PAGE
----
Blind athlete tackles Antarctica
Johannesburg - Blind adventurer Hein Wagner will take on next year’s Antarctica Marathon with seasoned athlete Mike Bailey as part of the 100-man race.
It will be the first time in history that a blind person participates in this extreme endurance event, which takes place on March 7, 2013.
Wagner has set aside the fact that he has been totally blind from birth to live a fulfilling and abundant life and never hesitates or stands back for any challenge.
“I’ve taken on many daring adventures such as the Cape Epic, mountain climbing, sailing from Cape Town to Rio, running several marathons and becoming the fastest blind driver in the world (he holds the World Land Speed record for a blind driver) and am excited to tick this one off my bucket list.
"Mike Bailey approached me around three years ago with the idea to participate in seven marathons on seven continents. I asked him which one was the most difficult of the lot and his answer was the one in Antarctica. Luckily, I’ve already participated in the New York, Hong Kong and Cape Town marathons.”
The marathon offers two options - a half marathon of 21.1km and a full one of 42.2km, which is the one Wagner and Bailey will be competing in.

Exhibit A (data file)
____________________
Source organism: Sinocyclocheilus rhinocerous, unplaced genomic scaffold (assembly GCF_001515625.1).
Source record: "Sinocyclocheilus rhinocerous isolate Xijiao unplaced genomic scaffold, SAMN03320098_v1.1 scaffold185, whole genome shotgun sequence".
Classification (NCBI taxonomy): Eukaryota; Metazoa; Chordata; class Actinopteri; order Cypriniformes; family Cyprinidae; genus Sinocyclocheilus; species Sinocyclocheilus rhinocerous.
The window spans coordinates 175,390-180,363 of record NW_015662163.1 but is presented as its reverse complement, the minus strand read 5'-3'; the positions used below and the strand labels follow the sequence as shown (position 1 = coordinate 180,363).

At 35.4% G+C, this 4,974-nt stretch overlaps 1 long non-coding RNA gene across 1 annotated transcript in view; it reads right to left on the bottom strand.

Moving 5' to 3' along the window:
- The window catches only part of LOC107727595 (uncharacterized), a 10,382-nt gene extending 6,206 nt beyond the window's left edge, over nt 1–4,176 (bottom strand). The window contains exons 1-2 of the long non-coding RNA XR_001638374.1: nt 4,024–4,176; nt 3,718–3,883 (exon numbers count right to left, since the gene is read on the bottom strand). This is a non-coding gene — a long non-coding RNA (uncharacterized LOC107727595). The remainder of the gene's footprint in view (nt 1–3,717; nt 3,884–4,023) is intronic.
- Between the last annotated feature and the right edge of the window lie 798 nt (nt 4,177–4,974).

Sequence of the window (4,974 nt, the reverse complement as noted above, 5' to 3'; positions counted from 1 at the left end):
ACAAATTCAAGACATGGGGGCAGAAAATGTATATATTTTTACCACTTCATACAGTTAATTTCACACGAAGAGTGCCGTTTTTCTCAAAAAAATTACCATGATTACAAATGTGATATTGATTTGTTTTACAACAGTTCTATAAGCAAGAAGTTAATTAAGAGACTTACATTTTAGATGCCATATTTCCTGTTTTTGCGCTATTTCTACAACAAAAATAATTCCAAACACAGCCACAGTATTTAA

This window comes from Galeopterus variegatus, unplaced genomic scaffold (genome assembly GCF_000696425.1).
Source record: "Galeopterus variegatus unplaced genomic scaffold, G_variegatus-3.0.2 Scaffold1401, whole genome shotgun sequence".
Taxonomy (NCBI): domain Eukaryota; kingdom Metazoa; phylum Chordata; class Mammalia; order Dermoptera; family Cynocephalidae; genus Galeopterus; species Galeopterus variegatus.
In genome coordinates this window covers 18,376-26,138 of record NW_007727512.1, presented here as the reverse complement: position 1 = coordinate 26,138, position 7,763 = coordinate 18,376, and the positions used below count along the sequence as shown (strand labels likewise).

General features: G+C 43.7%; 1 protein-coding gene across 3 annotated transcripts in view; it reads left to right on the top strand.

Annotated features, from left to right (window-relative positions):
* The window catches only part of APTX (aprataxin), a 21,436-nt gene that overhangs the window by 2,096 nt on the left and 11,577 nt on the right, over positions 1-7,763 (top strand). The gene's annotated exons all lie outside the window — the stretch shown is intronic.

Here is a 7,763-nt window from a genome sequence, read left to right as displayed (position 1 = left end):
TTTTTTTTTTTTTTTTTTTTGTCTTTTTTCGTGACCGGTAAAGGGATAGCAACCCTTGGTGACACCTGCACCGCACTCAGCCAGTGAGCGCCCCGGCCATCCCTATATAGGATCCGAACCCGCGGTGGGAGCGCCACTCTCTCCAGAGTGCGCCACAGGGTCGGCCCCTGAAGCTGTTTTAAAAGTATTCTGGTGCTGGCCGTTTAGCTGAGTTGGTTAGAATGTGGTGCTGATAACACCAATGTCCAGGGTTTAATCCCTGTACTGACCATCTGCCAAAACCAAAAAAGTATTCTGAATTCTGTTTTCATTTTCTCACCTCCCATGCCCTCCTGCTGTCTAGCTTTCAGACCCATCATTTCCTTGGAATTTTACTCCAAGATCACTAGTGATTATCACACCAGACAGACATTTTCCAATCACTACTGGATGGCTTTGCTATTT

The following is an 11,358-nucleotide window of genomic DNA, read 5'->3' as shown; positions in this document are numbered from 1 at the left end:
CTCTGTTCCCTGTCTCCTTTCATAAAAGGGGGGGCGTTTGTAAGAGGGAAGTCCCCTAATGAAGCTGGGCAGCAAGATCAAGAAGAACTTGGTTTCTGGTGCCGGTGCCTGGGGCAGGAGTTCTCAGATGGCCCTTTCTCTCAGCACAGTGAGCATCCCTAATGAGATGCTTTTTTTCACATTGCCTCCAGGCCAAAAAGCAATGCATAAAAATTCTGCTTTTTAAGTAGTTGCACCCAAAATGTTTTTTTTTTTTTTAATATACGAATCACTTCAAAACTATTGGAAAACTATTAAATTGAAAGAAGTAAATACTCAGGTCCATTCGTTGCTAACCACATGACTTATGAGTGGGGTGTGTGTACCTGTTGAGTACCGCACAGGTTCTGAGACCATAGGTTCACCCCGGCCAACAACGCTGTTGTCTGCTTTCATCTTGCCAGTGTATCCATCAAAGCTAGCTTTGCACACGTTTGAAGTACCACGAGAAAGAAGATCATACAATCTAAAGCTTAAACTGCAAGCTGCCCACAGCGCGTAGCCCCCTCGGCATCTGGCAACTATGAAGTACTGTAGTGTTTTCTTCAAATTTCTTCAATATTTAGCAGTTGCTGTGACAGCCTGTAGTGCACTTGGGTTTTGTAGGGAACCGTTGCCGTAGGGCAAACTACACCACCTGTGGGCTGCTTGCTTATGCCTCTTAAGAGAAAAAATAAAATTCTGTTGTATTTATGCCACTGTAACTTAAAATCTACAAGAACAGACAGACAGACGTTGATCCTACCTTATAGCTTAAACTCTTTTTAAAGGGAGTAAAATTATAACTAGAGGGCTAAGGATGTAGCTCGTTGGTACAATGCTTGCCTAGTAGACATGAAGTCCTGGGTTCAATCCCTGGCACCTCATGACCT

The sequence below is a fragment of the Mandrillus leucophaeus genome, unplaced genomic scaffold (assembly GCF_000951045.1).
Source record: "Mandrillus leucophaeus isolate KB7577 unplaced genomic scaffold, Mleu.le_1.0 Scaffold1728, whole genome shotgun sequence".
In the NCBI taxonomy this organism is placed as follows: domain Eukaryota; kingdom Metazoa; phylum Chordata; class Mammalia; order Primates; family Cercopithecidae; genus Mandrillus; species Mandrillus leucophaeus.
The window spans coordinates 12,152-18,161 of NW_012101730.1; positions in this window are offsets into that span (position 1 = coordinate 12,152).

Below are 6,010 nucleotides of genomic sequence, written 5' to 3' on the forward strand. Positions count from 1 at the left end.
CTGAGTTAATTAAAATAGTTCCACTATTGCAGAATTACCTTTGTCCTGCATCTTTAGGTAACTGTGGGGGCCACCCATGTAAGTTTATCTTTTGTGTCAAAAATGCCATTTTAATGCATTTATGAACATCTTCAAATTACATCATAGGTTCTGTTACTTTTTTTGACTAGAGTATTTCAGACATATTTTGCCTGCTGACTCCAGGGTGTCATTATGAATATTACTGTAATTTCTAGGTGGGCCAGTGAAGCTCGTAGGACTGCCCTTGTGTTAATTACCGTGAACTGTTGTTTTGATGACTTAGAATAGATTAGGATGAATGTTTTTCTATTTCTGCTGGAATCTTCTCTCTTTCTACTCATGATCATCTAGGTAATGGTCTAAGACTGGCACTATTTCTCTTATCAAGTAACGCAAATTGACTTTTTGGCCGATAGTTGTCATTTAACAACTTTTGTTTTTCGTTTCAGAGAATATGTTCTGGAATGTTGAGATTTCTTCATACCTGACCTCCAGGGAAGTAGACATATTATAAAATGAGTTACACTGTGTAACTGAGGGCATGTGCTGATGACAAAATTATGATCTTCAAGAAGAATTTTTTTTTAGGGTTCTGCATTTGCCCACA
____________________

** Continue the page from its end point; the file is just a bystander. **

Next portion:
Wagner said: “The biggest challenge of this race is the unpredictable weather. On a nice day it can be minus ten Centigrade, with little wind, but just the next day it can be minus 35 degrees with gale force, icy winds. Of course the wind plays a major role - the harder it blows the less I can hear what’s going on around me, especially instructions from my running partner. The terrain is also very uneven with ice and slush making up most of it.”
Not only is the race treacherous, but the journey there as well. “We depart from the world’s most southern city, Ushuaia, on a Russian reconnaissance boat. It takes around two days to get to Antarctica and the route will take us through the Drake Passage."
Wagner’s guide, Mike Bailey, is a pharmacist by trade and well-known in runner circles. “We’ve only gone for a run once, but will train together at least once per week over the next five months. We need to get the off-road part of the race sorted, as this is what awaits us in Antarctica.
"At the moment I’m running about 50km per week, but need to increase this over the next couple of weeks. We need to find the coldest places in the country and train there as well.
"We’ll also try to set up a treadmill in a cold storage room to try and get used to the low temperatures. I’m not sure what we’re going to do about the wind, but perhaps the West Coast is an option!”
For Wagner, the most difficult event he has ever participated in has to be the Cape Epic: “It was most definitely my hardest event to date. It was the toughest eight days of my life! I promised myself at the time that I’ll never get on a tandem bike again, but alas, time makes you forget.”
Wagner still wants to pilot a Boeing filled to the brim with passengers from London to Cape Town, a dream that could become a reality soon!
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